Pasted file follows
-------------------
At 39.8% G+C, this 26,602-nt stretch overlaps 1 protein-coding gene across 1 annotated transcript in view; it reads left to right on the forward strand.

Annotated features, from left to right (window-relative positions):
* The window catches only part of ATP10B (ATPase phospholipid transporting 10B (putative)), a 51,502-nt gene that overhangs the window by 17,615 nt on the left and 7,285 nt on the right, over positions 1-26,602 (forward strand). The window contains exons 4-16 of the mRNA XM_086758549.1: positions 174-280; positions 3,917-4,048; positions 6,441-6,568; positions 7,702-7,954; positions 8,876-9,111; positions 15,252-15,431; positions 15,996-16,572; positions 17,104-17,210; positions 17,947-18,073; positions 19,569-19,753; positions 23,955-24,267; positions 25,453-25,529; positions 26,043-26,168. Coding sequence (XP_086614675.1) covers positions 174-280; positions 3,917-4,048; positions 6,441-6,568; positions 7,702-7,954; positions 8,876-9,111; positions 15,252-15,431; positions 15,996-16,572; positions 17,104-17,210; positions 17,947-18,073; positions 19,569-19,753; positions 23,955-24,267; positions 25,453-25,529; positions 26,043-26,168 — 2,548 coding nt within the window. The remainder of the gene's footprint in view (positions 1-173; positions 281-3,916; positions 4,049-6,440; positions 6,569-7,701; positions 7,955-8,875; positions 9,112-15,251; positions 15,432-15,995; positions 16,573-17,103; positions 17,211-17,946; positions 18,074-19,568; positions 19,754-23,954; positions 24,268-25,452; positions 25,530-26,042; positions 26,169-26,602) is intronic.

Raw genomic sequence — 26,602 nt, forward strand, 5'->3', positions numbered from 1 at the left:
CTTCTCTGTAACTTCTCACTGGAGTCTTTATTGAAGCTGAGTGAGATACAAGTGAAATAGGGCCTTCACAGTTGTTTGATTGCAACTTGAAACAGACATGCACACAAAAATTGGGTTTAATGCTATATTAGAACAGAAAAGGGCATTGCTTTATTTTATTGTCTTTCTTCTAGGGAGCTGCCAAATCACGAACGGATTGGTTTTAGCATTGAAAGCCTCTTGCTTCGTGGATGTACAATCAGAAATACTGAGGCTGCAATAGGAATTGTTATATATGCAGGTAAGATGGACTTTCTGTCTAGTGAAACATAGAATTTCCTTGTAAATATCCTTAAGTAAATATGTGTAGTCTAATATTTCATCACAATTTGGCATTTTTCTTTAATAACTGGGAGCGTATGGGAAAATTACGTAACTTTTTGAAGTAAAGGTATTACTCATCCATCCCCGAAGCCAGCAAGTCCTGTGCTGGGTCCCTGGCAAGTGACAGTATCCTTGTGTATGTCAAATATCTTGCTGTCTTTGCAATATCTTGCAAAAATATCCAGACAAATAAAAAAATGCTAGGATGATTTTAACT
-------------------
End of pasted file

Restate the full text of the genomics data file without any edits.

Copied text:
At 39.8% G+C, this 26,602-nt stretch overlaps 1 protein-coding gene across 1 annotated transcript in view; it reads left to right on the forward strand.

Annotated features, from left to right (window-relative positions):
* The window catches only part of ATP10B (ATPase phospholipid transporting 10B (putative)), a 51,502-nt gene that overhangs the window by 17,615 nt on the left and 7,285 nt on the right, over positions 1-26,602 (forward strand). The window contains exons 4-16 of the mRNA XM_086758549.1: positions 174-280; positions 3,917-4,048; positions 6,441-6,568; positions 7,702-7,954; positions 8,876-9,111; positions 15,252-15,431; positions 15,996-16,572; positions 17,104-17,210; positions 17,947-18,073; positions 19,569-19,753; positions 23,955-24,267; positions 25,453-25,529; positions 26,043-26,168. Coding sequence (XP_086614675.1) covers positions 174-280; positions 3,917-4,048; positions 6,441-6,568; positions 7,702-7,954; positions 8,876-9,111; positions 15,252-15,431; positions 15,996-16,572; positions 17,104-17,210; positions 17,947-18,073; positions 19,569-19,753; positions 23,955-24,267; positions 25,453-25,529; positions 26,043-26,168 — 2,548 coding nt within the window. The remainder of the gene's footprint in view (positions 1-173; positions 281-3,916; positions 4,049-6,440; positions 6,569-7,701; positions 7,955-8,875; positions 9,112-15,251; positions 15,432-15,995; positions 16,573-17,103; positions 17,211-17,946; positions 18,074-19,568; positions 19,754-23,954; positions 24,268-25,452; positions 25,530-26,042; positions 26,169-26,602) is intronic.

Raw genomic sequence — 26,602 nt, forward strand, 5'->3', positions numbered from 1 at the left:
CTTCTCTGTAACTTCTCACTGGAGTCTTTATTGAAGCTGAGTGAGATACAAGTGAAATAGGGCCTTCACAGTTGTTTGATTGCAACTTGAAACAGACATGCACACAAAAATTGGGTTTAATGCTATATTAGAACAGAAAAGGGCATTGCTTTATTTTATTGTCTTTCTTCTAGGGAGCTGCCAAATCACGAACGGATTGGTTTTAGCATTGAAAGCCTCTTGCTTCGTGGATGTACAATCAGAAATACTGAGGCTGCAATAGGAATTGTTATATATGCAGGTAAGATGGACTTTCTGTCTAGTGAAACATAGAATTTCCTTGTAAATATCCTTAAGTAAATATGTGTAGTCTAATATTTCATCACAATTTGGCATTTTTCTTTAATAACTGGGAGCGTATGGGAAAATTACGTAACTTTTTGAAGTAAAGGTATTACTCATCCATCCCCGAAGCCAGCAAGTCCTGTGCTGGGTCCCTGGCAAGTGACAGTATCCTTGTGTATGTCAAATATCTTGCTGTCTTTGCAATATCTTGCAAAAATATCCAGACAAATAAAAAAATGCTAGGATGATTTTAACT